Vidoop Labs has a dream:

The dream is to see Identity baked into all browsers. Just imagine opening your Web browser and then selecting your Identity Provider (IDP) the way you select your default search provider. The benefits are numerous; never type in a username, never look for a login button/page (you are authenticated when you land on a domain), no phishing/MITM (the browser can do domain and SSL cert validation). You fire up your browser and authenticate (or login) similar to the way you log in to your computer every time you turn it on. The difference is you get to choose your provider and can take control of the data you safeguard, store and share on the Internet.

I could get into that.

Vidoop is a Portland, Oregon company that has built some interesting technology around OpenID. I really like the idea of OpenID, and I have a couple OpenIDs of my own that I use on various sites. But OpenID is not exactly perfect. It’s still relatively young, and from the usability standpoint it needs improvement. The identity and authentication requirements of the modern Internet demand some additional features and capabilities that OpenID doesn’t deliver (and you can argue that it shouldn’t). By combining OpenID with other technologies (such as Information Cards and other strong-auth offerings) and improving usability for end-users, it could become a widely-adopted, used and trusted standard, or part of a broader one covering strong authentication and identity protection/assertion in a commonly-accepted and deployed package.

Vidoop’s Luke Sontag today posted an announcement that the company’s newly-formed Vidoop Labs has fired up a community project called IDIB (pronounced “Eye-Dib”), which aims to improve on the OpenID usability model and make it stronger at the same time. They’ve released a developer preview of IDIB in hopes of involving people and getting your input and feedback.

From the Vidoop announcement:

Over the past few years we’ve seen the adoption of OpenID continue to increase but the work that we’ve done as a community to develop this technology has only just begun. Looking at the landscape of OpenID adoption, its clear that there are several key factors inhibiting adoption, but two that we want to focus on today, namely usability and security in the browser.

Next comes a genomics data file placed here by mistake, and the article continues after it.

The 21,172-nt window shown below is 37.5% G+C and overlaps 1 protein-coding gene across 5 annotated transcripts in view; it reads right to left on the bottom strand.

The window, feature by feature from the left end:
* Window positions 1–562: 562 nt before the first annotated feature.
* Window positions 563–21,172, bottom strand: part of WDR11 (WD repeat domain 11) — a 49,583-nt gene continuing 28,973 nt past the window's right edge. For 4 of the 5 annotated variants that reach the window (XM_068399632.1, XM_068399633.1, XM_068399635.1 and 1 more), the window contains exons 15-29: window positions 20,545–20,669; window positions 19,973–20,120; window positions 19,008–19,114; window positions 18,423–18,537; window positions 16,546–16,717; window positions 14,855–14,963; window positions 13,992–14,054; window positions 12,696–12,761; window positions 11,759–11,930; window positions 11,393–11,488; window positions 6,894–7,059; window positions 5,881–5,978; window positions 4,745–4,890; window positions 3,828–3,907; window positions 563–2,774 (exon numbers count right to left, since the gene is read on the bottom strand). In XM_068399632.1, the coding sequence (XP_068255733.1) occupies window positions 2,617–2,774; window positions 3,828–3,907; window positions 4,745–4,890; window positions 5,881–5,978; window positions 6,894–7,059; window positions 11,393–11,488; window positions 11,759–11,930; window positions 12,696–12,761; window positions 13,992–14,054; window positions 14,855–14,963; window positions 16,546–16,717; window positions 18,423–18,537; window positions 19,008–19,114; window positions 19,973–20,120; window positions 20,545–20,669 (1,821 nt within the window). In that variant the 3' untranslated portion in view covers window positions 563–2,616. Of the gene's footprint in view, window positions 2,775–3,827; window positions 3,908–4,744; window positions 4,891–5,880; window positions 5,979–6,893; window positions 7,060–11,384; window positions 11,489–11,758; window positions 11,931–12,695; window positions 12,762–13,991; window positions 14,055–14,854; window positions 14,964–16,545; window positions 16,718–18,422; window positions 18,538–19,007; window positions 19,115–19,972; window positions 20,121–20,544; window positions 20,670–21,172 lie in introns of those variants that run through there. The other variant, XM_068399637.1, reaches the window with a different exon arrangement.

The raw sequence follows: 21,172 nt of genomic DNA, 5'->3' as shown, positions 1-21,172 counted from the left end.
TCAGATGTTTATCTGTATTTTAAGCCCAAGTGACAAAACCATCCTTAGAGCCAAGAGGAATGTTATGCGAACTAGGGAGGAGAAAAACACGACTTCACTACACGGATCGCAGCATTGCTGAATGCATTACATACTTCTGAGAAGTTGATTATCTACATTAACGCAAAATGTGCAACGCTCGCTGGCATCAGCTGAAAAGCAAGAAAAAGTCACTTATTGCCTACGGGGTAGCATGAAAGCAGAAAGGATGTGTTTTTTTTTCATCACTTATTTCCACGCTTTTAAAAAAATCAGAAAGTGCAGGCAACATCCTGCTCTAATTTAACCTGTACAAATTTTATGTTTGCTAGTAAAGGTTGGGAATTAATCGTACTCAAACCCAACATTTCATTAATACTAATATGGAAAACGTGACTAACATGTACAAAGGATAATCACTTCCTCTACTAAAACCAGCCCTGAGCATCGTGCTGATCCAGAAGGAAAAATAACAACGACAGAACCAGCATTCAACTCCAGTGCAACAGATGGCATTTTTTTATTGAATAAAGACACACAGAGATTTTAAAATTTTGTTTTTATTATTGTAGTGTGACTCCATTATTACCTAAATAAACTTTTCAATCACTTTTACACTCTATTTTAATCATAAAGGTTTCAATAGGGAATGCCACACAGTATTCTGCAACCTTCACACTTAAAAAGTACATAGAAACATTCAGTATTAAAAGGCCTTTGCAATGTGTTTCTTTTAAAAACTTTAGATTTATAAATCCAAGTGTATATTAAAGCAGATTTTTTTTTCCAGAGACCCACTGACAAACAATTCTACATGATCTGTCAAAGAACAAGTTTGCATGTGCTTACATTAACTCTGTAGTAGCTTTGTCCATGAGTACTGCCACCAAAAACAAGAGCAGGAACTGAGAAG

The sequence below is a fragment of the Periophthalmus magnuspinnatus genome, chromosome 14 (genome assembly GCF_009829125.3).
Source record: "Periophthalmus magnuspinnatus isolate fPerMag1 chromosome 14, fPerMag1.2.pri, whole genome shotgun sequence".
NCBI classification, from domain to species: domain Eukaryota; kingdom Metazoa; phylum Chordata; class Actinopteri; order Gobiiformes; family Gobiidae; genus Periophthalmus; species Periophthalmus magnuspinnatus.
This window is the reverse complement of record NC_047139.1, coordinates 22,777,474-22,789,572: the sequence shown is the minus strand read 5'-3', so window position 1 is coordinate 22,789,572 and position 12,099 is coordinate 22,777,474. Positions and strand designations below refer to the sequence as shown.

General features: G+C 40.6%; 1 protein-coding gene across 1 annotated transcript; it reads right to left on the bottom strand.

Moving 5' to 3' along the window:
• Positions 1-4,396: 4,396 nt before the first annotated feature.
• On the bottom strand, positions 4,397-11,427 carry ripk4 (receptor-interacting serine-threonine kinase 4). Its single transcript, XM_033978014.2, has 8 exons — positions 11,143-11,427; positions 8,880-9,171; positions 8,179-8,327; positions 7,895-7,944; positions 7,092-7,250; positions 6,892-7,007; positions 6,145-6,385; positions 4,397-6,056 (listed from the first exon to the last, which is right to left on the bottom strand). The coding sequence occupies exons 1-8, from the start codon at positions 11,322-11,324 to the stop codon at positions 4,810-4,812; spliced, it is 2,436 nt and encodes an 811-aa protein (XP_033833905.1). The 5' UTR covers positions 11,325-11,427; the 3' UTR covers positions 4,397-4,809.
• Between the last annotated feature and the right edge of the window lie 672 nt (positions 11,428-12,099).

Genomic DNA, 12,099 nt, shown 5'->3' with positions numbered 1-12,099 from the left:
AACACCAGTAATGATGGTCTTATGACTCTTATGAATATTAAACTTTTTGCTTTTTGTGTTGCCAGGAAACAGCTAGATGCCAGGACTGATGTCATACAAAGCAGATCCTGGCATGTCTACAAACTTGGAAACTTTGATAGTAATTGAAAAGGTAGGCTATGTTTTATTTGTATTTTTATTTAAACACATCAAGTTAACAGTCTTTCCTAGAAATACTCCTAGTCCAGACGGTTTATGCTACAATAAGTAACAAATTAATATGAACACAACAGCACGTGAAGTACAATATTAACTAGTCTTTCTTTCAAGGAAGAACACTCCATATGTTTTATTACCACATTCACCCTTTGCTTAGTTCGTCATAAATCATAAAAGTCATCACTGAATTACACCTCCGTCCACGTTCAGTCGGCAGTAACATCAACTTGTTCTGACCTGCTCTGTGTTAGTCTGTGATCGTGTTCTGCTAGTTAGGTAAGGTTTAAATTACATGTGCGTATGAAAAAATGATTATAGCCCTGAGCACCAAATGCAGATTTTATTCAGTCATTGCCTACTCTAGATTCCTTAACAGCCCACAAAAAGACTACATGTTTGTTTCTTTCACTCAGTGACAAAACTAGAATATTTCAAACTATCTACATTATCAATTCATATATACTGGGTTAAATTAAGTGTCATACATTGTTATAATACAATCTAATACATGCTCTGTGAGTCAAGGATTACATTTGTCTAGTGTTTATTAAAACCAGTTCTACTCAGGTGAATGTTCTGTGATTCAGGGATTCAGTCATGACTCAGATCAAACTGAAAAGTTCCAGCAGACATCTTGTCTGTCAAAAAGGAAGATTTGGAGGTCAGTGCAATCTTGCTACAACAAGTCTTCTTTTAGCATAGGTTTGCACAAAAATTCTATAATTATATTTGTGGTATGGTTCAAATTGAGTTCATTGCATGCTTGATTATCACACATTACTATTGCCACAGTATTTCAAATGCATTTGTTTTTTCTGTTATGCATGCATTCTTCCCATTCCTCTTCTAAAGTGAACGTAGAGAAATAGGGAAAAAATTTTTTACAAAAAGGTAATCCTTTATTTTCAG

It was almost two years ago when the Firefox 3.0 roadmap was announced and OpenID was mentioned as a new component to the platform. The Mozilla Firefox team looked to members of the OpenID community to step up and provide guidance on what exactly we imagined identity in the browser looking like, but we failed to mobilize and answer their call.

In light of that missed opportunity, Vidoop Labs has been working hard over the last several weeks to produce a prototype that we intend to use to initiate a wider discussion about OpenID in the browser and what it might look like.

And the current developer preview (which is open-source) is just a beginning. Imagine leveraging Information Cards (such as one would use with Microsoft’s CardSpace, or the similar open-source offerings for Mac and Linux) in the cloud, and being able to use OpenID – one logon for all your Web sites – confidently, securely and with proper security protection.

The Internet needs a good, strong, reliable, usable and secure standard technology to solve the issues related to user names, passwords, single sign on and identity protection. IDIB looks like a serious and positive attempt to start the journey directly down that path.